|NEWS OF THE WEEK
Volume 80, Number 16
CENEAR 80 16 p. 9
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Atrazine, the most commonly used weed killer in the world, disrupts the sexual development of male frogs.
"Atrazine-exposed males have ovaries in their testes and much smaller larynges [voice boxes]," Hayes says. The herbicide also lowers the levels of testosterone in sexually mature male frogs by a factor of 10.
There is virtually no place in the U.S. that is not contaminated with atrazine, Hayes says. It is the second most frequently detected water contaminant and, according to U.S. Geological Survey studies, can be found at levels as high as 21 ppb in groundwater and 42 ppb in surface waters during the growing season in the Midwest. So the chances that amphibians are exposed to atrazine levels of 0.1 or more are extremely high, Hayes explains.
Belgium, France, Germany, Italy, Norway, Sweden, and Switzerland have banned the use of atrazine. These countries have banned all pesticides that tend to occur in drinking water at levels higher than 0.1 ppb, Pastoor says, primarily on the basis of occurrence in water, not health studies.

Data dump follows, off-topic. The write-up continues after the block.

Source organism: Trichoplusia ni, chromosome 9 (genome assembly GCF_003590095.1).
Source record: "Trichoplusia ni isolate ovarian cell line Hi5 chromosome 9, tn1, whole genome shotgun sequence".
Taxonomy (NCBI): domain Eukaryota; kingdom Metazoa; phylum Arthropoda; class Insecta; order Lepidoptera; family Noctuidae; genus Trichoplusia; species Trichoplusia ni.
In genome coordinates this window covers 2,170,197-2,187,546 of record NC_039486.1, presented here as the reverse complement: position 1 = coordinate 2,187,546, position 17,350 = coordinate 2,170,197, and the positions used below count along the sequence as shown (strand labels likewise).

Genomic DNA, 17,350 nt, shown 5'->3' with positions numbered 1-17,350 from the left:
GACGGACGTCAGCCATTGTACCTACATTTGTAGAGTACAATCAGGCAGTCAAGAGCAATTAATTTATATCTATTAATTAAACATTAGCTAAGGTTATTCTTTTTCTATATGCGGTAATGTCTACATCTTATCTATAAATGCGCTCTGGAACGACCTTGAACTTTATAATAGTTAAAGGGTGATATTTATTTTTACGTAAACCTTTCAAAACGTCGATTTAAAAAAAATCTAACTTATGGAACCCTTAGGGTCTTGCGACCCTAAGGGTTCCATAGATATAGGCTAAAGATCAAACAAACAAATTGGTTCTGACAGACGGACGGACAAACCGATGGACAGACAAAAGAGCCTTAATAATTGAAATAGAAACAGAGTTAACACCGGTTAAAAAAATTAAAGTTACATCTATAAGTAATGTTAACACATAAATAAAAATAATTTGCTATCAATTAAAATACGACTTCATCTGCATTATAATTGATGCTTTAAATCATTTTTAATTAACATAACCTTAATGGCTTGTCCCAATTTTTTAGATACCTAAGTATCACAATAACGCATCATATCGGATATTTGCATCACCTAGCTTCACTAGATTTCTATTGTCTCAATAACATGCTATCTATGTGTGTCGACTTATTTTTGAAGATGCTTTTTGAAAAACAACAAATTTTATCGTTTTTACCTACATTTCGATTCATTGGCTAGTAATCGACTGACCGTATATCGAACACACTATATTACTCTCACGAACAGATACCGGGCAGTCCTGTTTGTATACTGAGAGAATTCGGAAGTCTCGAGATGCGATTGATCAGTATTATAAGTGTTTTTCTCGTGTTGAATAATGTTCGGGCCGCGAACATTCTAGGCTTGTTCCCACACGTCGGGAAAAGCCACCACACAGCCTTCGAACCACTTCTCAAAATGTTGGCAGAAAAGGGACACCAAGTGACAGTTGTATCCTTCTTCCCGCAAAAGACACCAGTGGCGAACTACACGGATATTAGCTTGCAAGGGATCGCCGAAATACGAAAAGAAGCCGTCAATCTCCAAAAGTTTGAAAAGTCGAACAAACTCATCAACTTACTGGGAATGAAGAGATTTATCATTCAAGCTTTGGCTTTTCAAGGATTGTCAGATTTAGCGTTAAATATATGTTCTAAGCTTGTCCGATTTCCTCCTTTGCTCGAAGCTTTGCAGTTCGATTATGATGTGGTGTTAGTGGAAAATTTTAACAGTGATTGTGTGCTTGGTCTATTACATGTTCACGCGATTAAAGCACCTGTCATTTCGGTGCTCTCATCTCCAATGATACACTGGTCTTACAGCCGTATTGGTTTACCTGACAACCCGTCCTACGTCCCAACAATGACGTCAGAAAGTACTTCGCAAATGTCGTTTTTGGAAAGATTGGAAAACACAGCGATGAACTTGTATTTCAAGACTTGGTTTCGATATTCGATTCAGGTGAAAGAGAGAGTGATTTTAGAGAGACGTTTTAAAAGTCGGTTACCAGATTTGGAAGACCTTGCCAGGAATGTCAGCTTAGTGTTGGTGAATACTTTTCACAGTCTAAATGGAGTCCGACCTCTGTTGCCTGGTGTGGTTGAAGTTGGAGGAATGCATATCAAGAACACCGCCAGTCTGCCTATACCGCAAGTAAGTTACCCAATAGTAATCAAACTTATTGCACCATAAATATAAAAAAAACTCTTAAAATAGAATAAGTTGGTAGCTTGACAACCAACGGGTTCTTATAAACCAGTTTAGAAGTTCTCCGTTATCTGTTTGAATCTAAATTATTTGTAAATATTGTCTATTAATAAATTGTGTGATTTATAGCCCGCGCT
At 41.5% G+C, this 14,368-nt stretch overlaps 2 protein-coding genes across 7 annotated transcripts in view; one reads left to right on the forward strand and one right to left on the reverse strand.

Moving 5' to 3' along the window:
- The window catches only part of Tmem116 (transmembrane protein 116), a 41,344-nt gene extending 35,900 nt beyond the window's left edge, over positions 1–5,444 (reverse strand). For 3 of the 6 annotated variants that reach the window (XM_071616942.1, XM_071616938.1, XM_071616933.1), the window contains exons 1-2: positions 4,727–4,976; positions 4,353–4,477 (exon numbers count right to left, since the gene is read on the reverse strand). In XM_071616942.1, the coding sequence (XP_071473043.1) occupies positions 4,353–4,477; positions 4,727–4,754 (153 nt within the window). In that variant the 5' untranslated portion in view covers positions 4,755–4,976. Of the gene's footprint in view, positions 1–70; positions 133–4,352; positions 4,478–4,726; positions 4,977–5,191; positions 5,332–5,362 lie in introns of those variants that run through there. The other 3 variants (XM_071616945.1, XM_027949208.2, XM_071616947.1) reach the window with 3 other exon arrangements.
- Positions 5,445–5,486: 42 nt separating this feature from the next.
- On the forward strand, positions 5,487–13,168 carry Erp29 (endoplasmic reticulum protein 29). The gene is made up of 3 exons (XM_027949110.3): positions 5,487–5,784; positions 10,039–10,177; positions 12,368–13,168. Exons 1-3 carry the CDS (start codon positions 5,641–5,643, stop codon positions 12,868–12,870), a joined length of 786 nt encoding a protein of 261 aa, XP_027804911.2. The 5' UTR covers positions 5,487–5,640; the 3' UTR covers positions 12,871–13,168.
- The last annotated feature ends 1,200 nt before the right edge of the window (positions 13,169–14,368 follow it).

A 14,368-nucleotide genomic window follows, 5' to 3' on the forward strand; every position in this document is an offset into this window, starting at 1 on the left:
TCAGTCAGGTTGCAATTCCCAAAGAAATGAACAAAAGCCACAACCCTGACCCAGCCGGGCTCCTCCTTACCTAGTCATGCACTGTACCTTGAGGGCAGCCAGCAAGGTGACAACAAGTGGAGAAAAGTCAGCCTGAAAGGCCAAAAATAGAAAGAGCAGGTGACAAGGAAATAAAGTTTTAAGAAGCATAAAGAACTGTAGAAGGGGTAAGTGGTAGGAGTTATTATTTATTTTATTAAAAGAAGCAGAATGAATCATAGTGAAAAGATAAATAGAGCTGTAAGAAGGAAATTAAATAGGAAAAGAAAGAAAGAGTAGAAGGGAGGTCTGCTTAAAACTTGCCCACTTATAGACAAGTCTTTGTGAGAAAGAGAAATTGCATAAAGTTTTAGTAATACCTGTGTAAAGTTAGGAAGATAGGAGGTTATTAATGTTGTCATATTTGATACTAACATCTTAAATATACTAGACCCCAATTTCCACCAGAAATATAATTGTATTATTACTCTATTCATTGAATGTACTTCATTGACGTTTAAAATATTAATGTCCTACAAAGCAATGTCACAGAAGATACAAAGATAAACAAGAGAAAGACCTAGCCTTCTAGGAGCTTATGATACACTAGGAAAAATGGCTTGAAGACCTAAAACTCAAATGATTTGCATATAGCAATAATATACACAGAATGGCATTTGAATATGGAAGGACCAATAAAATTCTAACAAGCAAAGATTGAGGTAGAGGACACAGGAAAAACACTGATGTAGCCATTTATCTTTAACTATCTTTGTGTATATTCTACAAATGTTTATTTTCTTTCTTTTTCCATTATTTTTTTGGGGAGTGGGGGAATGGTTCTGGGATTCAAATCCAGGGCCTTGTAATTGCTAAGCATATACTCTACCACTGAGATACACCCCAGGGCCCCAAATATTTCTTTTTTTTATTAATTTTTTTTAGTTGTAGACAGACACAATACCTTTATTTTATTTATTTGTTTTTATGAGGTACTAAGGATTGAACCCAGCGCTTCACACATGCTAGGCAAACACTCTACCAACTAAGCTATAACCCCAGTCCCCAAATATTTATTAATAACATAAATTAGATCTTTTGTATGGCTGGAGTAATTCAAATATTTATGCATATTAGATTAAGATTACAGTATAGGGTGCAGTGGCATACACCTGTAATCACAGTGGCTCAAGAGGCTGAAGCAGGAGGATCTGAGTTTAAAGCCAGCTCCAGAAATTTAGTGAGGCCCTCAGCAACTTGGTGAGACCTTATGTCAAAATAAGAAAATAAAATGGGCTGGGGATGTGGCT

John P. Giesy, a chemist and ecotoxicologist at Michigan State University, and his student Katherine K. Coady are also investigating the effects of atrazine on frogs exposed in the wild. Even if atrazine is disrupting sexual development, it may not be harming the survival of the species, Giesy says.
Hayes believes, however, that atrazine could be one factor contributing to the worldwide decline of amphibians. As C&EN went to press, EPA was scheduled to release its revised risk assessment for atrazine.
Chemical & Engineering News